While nobody seems to know what is going on at Debenhams, and Mike Ashley is hoovering up brands like a hyperactive Dyson - we’re still not sure what he is going to do with all these companies - Primark is an illustration of very large physical stores still opening and doing well.

With no e-tail presence, Primark is where all the other department stores’ physical customers have gone, not to mention Marks & Spencer’s and Next’s. Primark’s Adjusted Operating Profit was £843m in 2018, with revenue of £7.477b, up from £7.053b the year before.

According to local press, Birmingham Mail, “The new Primark megastore Birmingham has been jam packed for four days in a row. Crowds of people flooded into the 160,000 square foot shopopolis when Primark opened its doors 15 minutes early at 9.45am on Thursday, April 11. Ever since our live Primark updates began, the five-floor giant has been packed from the basement to the roof with shoppers - and diners - keen to see what all the fuss is about.”

Primark needs large stores to make its business model of pile-it-high-and-sell-it-cheap work. Only this week, another Primark opens in Milton Keynes. centre:mk see its new 75,000 sq ft store open in the heart of the shopping centre and is the largest new store to open in centre:mk in the last 25 years. Over 3 floors, Primark was the most requested brand by the centre’s 25 million visitors in exit surveys over a number of years.

Kevin Duffy, Centre Director at centre:mk, said “We are thrilled to announce that Primark will be open on the 16th April and joining our fantastic selection of fashion and beauty brands at centre:mk. This is a key moment for us – the new flagship store will be the single biggest store since we introduced Marks & Spencer to centre:mk nearly 25 years ago. Primark is a firm fashion favourite, and so we look forward to attracting more visitors by expanding the centre’s fashion retail mix.”

Primark are expanding into Slovenia, this year, and continuing to grow in America. Primark currently has 9 US stores clustered in the north eastern corner, but plan to open a store in Florida in late 2019. While its expansion has been slow and steady, it was ranked in the top spot on a list of the 100 fastest-growing retailers in America by the National Retail Federation's Stores magazine, which used sales data from Kantar Consulting. In the US, specifically, Primark sales were up 103% year-on-year.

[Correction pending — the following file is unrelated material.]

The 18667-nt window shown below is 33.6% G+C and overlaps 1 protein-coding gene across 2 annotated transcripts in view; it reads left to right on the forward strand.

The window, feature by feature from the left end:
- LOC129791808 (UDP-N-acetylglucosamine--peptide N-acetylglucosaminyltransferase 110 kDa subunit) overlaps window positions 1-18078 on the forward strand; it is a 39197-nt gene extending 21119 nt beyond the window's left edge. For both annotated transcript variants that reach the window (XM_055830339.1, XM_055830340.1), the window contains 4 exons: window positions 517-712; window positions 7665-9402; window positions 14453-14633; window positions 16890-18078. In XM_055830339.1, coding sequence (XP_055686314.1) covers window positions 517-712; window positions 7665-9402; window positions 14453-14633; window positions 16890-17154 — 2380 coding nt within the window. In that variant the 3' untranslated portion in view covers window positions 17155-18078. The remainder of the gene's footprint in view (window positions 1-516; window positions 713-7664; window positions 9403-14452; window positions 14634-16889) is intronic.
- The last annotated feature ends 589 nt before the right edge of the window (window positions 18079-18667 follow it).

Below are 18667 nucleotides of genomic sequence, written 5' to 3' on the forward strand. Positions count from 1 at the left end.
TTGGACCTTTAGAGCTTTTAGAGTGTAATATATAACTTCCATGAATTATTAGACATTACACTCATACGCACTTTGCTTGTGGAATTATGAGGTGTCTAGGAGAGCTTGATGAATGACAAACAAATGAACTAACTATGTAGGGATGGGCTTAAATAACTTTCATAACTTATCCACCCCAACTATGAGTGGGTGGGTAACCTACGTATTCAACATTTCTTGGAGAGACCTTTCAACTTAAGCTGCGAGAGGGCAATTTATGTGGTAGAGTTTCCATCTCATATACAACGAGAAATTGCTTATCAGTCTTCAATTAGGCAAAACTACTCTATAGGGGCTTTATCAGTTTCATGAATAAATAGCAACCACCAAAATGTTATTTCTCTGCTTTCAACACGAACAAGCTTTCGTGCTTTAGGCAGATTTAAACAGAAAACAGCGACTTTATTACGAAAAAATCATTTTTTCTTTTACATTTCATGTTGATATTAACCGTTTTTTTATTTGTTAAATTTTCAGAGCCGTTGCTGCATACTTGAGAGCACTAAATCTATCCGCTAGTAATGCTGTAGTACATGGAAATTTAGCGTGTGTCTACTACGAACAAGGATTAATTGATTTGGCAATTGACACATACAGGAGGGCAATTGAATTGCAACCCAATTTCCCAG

big shops primark Birmingham

Urban Outfitters is another brand looking to expand with larger stores. Planning to open 15-20 new stores annually for the next five years, the US-based retailer has 50 stores in Europe, including 28 in the UK and Ireland. Emma Wisden, European Managing Director, said the retailer has identified several key markets of interest within Europe that it is underexposed in, which it will be pursuing imminently. Speaking to Drapers, she said, “Urban Outfitters is in the fortunate position of being one of the ‘disruptor’ brands in fashion at the moment. We are opening stores, not closing them, unlike so many of our neighbours on the high street. Ecommerce is, of course, increasingly important, so it is crucial to constantly evolve omnichannel shopping. However, bricks-and-mortar retailing isn’t going anywhere soon.”

Right - Primark's Duck & Dry Beauty Studio in Birmingham

Urban Outfitters has increased its European store portfolio by more than 30% over the past 12 months with new stores in Vienna, Milan, Paris, Eilat and Düsseldorf.

These two retailers illustrate the polarisation of physical retail. Bad, boring retail is dead, and while people are attracted to Primark for the prices, by adding hairdressers and restaurants, they are giving people more reasons to visit and stay longer. Primark’s phenomenal success is allowing them to think beyond cheap clothes and their tie-ups with Harry Potter and Disney at pocket money prices is a guaranteed success. 

Urban Outfitters is clearly riding the retro, sportswear trend, but being a shop of discovery and fresh ideas and brands allows a chance for constant change if the buy is right.

Many retailers with large stores are finding it hard to balance business rates, rents and falling footfall, but Primark and Urban Outfitters are proving, clearly, that people still want to leave the house.